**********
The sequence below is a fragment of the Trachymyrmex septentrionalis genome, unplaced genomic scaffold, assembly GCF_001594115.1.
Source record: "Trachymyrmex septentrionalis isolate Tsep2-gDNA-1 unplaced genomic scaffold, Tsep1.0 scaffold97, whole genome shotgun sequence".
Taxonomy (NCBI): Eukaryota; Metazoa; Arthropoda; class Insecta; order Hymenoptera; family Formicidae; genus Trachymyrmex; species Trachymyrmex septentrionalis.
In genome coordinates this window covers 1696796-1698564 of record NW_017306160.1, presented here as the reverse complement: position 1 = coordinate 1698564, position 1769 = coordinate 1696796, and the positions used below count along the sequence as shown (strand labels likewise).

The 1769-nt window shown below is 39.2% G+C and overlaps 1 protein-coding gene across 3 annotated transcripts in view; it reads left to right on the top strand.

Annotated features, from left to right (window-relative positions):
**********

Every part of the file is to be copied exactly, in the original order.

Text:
The sequence below is a fragment of the Trachymyrmex septentrionalis genome, unplaced genomic scaffold, assembly GCF_001594115.1.
Source record: "Trachymyrmex septentrionalis isolate Tsep2-gDNA-1 unplaced genomic scaffold, Tsep1.0 scaffold97, whole genome shotgun sequence".
Taxonomy (NCBI): Eukaryota; Metazoa; Arthropoda; class Insecta; order Hymenoptera; family Formicidae; genus Trachymyrmex; species Trachymyrmex septentrionalis.
In genome coordinates this window covers 1696796-1698564 of record NW_017306160.1, presented here as the reverse complement: position 1 = coordinate 1698564, position 1769 = coordinate 1696796, and the positions used below count along the sequence as shown (strand labels likewise).

The 1769-nt window shown below is 39.2% G+C and overlaps 1 protein-coding gene across 3 annotated transcripts in view; it reads left to right on the top strand.

Annotated features, from left to right (window-relative positions):